Similar and Different: Bengal Revisited

What have we learnt from this extended discourse on similarities and differences? It is time for a recap and a summary.

We started with Vir Sanghvi’s angry pronouncement that Pakistanis and Indians were no longer similar; they may have been 60 years ago but by now ‘they’ were fundamentalist and ‘we’ were secular.

There were immediate rejoinders to this burst of annoyance with hurt pronouncements of sharing the same music and the same sports.

It became immediately obvious that there were two flaws with the framing of this discussion. First, human beings were not one thing or another; rather, they were better characterized as bundles of attributes. And it was quite possible for individuals to share some attributes and differ along others. To take a very simple example, Punjabis could share a language but differ in religion.

Second, and because of that perspective, it became clear that one could not generalize so broadly as to contrast all Indians and Pakistanis. Within each country, individuals could well have quite different attributes. Again, to take a simple example, fundamentalists and secularists could be found in both countries.

The insight that emerged from this richer framework was that comparisons across individuals are not neutral; indeed they are very context dependent. Thus, the specific attributes that get highlighted in emphasizing similarities or differences are very much dependent on what is at issue at that time.

And the follow-up to that insight was that this highlighting is rarely left to the individuals themselves. More often than not there are external agents who manipulate these attributes for other ends that only indirectly involve the individuals whose attributes are being highlighted.

We can now see that all these factors came into play during the partition of the subcontinent. But we can illustrate the point even more dramatically by thinking about the relationship between the people of West and East Pakistan.

During the run up to the Partition, the only attribute that was given prominence was that of a shared religion. It was taken for granted that Bengali and Punjabi Muslims shared a common destiny and were meant to share a common homeland.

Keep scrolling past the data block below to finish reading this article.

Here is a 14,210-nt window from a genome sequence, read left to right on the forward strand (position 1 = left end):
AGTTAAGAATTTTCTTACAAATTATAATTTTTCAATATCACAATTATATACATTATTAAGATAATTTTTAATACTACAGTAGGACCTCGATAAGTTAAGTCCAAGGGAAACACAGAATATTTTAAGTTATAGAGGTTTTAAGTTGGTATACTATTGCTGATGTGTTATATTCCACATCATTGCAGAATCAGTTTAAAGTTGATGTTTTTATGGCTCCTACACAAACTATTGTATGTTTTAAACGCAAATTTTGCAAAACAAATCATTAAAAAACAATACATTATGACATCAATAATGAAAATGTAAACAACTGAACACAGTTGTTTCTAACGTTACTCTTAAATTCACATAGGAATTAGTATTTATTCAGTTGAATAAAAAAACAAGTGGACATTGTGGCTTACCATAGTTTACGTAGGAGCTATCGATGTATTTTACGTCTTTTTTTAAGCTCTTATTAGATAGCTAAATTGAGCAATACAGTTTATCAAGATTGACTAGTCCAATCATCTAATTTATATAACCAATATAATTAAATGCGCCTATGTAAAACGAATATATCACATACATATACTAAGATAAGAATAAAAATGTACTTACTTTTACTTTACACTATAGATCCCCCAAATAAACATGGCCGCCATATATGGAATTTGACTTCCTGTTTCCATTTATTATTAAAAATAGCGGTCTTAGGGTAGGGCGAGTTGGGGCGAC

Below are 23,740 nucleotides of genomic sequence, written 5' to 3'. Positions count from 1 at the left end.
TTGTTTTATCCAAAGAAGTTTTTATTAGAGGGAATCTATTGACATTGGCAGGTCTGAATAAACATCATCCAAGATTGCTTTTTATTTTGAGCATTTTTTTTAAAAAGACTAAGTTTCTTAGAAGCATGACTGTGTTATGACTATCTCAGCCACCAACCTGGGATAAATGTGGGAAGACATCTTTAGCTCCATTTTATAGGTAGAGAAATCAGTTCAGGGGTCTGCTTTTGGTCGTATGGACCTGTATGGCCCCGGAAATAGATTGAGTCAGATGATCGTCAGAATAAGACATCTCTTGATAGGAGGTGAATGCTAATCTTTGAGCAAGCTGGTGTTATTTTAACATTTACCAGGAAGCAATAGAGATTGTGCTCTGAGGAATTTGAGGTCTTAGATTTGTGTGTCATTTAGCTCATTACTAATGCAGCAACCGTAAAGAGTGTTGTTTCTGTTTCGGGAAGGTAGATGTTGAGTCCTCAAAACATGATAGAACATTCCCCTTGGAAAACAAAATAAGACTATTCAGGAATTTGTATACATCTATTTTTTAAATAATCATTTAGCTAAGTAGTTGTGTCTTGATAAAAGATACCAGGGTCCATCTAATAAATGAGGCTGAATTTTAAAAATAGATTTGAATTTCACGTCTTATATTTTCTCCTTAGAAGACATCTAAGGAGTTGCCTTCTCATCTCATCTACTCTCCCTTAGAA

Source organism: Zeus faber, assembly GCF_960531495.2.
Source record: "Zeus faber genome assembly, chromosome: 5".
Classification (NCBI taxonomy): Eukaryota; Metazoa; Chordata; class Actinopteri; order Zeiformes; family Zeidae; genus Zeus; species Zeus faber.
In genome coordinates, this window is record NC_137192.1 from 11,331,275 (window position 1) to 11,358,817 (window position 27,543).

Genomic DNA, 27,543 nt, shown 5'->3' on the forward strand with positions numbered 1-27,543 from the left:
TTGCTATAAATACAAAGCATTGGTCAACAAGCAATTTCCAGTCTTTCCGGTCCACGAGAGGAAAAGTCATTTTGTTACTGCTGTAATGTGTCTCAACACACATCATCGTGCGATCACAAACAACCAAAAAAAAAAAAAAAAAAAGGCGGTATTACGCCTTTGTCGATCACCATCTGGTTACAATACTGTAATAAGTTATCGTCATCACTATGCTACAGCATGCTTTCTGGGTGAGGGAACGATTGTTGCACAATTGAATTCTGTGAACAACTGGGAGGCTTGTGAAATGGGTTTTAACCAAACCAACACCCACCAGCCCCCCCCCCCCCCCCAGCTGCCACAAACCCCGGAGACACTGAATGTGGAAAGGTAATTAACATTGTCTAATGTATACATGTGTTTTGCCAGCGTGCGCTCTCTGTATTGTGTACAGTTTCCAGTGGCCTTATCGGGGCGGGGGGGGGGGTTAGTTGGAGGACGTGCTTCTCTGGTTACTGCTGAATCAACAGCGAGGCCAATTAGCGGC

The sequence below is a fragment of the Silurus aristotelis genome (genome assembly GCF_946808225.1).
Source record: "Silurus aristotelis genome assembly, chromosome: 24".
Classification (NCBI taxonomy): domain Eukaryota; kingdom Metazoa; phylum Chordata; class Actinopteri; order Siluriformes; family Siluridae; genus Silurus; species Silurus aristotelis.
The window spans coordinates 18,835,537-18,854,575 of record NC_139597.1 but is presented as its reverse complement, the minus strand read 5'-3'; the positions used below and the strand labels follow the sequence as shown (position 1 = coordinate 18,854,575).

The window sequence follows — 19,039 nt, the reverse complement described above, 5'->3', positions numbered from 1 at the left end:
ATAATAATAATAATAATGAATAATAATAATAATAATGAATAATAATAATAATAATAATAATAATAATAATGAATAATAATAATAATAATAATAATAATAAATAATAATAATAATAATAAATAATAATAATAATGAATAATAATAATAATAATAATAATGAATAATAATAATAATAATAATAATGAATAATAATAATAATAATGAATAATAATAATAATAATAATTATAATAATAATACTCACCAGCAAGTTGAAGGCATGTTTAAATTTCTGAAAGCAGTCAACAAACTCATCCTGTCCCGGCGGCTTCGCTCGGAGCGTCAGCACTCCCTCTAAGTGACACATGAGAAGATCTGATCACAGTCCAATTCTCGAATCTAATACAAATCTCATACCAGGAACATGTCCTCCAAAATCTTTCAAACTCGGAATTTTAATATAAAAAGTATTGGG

But within a few years other attributes were raised to the fore: their language was different; their staple food was different; even their culture was different because Bengalis sang and danced; and so on. And the highlighting of these differences for political ends led to another unforgivable human tragedy of massive scale ending with Punjabis being described as the ‘butchers’ of Bengal.

The lesson from this discussion is that political differences (which will always exist in society) have to be resolved in political ways. They should never be reduced to the level of individuals and attributed to their individual differences. Whenever we find ourselves thinking in terms of blue-eyed people being devils, or dark-skinned people being dangerous, we should become wary. We can be sure that we are being manipulated for ulterior ends, that we are being used as pawns in somebody else’s game.

And thus we reach our conclusion: it is really quite irrelevant whether we are similar or different. The important thing to realize is that all citizens of a country need to co-exist as equals within their respective countries. And citizens of different countries in the same neighborhood (as in South Asia) need to exist in cooperation with each other.

All of us have to work together and strengthen those who believe in these aims and resist those who hope to discriminate or disturb the neighborhood. Vir Sanghvi is perfectly justified in being annoyed but his analysis is wrong and his prescription will create more problems than it would resolve.


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